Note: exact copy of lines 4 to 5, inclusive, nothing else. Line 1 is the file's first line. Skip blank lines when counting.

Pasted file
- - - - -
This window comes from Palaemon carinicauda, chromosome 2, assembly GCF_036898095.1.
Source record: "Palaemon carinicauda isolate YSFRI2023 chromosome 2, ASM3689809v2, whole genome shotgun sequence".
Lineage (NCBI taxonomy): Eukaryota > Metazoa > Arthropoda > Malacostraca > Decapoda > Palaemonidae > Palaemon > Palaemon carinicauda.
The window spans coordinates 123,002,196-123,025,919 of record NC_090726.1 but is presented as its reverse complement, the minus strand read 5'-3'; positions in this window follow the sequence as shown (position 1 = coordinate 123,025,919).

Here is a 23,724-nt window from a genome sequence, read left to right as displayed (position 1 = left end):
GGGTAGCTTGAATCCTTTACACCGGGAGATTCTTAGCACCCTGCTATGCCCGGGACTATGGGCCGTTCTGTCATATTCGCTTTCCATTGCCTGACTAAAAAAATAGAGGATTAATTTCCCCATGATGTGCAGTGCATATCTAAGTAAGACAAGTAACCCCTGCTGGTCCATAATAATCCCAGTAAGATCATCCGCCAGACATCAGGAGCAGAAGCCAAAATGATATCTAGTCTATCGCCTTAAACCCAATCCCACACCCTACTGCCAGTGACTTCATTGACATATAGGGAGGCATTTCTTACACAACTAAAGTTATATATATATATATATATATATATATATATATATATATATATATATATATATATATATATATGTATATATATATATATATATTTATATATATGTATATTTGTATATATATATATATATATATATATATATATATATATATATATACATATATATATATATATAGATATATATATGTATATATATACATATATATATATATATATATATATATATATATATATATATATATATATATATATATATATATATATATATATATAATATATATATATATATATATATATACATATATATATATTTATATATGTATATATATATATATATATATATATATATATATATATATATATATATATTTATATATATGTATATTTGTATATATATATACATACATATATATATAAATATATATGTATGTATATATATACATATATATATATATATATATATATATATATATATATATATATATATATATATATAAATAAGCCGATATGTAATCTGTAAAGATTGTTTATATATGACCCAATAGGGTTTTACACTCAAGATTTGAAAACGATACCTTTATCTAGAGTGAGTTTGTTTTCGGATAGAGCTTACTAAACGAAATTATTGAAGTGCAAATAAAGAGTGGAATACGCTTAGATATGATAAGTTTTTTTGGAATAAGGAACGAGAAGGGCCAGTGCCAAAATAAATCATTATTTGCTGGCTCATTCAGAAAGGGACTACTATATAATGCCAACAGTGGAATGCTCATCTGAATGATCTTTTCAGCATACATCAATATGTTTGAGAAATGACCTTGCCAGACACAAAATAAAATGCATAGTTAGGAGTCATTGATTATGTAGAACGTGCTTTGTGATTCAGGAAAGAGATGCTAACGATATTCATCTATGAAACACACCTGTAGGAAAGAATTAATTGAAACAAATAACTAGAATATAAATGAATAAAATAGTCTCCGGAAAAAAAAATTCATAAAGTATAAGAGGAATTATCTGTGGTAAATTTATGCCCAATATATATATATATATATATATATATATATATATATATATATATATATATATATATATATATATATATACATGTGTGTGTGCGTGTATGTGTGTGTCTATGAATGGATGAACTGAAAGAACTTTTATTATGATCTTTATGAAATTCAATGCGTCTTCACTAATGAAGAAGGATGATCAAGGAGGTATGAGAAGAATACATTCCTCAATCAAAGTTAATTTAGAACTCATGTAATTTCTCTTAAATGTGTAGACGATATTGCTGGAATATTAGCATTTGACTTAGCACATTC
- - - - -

The window spans coordinates 123,002,196-123,025,919 of record NC_090726.1 but is presented as its reverse complement, the minus strand read 5'-3'; positions in this window follow the sequence as shown (position 1 = coordinate 123,025,919).

Here is a 23,724-nt window from a genome sequence, read left to right as displayed (position 1 = left end):